Some people have suggested planting a large variety of squash and the squash bugs will eat one kind and leave the others alone. I have planted 10-20 types of squash yearly and they eat it all, they eat summer squashes first, then winter, then onto the cucumbers, then the melons and finally whatever else is left in the garden. Those things are evil.
Try everything you can think of.
This year I decided to do an experiment and test the numbers. We planted 15 kinds of squash all over the garden in different places than we planted squash last year. We planted one kind in the three sisters plan, with corn for the trellis, beans for the nitrogen and they climb up the corn, and the squash grows on the ground to shade the roots of the other plants. The other plants are supposed to deter the pests of the squash plants.
I had placed pumpkins all around the perimeter of our fence on the outside last fall after our trunk or treat at church and let those sprout up on their own. I thought maybe the bugs would go there and stay outside of the garden. Sadly, the borers took those out very quickly.
We also did an old wives tale where you let the seed sprout, then you cut and x in an aluminum pie pan. Then you feed the seedling carefully through the hole in the pan. The pan is supposed to deter the bugs from getting to the plant.
In addition, We did a method where you inter-plant your squash with white icicle radishes. So we had five different factors to check.
No squash ever survives.
I will report to you that no squash survived in our garden. The variety did not seem to help as all of the squash is eaten. The pumpkins, of course went first, then next to go was the pie pan method. I don’t know if the pans and the hot sun burned those up or what but inside the garden, they were the first to go.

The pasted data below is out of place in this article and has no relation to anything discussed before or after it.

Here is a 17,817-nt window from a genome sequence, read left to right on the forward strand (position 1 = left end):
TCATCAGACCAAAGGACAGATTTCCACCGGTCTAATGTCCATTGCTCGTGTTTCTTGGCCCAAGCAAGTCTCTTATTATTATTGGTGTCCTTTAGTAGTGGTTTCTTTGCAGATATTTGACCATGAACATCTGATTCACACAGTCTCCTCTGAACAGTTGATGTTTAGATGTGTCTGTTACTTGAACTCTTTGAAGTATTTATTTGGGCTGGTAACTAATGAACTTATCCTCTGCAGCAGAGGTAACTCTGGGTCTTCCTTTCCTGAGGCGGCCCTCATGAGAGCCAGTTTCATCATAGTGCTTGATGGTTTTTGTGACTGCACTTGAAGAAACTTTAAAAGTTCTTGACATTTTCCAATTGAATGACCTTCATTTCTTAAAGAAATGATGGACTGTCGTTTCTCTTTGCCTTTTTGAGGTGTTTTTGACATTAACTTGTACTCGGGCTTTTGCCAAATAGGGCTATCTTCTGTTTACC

Next to die off was the three sisters squash. The corn and beans did great, and the beans are still going strong, but we got no squash from there. Last but not least, the longest lasting squash survivor were the ones that were planted with the white icicle radishes. We planted the radishes all over our garden where there were squash, melons, or cucumbers after that. Not many of them germinated because it’s so blasted hot right now, but I do think it will help deter the little bugers. So far it has anyway. We are just now losing our cucumbers to them and usually we never get to harvest this long.
Plant a lot of squash.
We planted new squash plants all over the area as well, hoping maybe to get some type of harvest later in the season. In Oklahoma we have a really long growing season, so you never know. It depends on when old man winter decides to show up. Quite frankly, it’s hot and I miss him a lot! Hopefully it was not too hot for the seeds, but we will try to plant again in a few days if we get a cool spell of under 95 degrees. Maybe they will have a chance then.
Some people suggest using Diatomaceous Earth to cut down the population. It’s a great natural product and does help with the nymphs but not adult squash bugs. Also, it can harm pollinators, so you have to be careful not to get it in the flowers. Another draw back of DE is that you have to reapply when any moisture gets on it. Here, it’s so humid, that means everyday. Click here to see more about DE.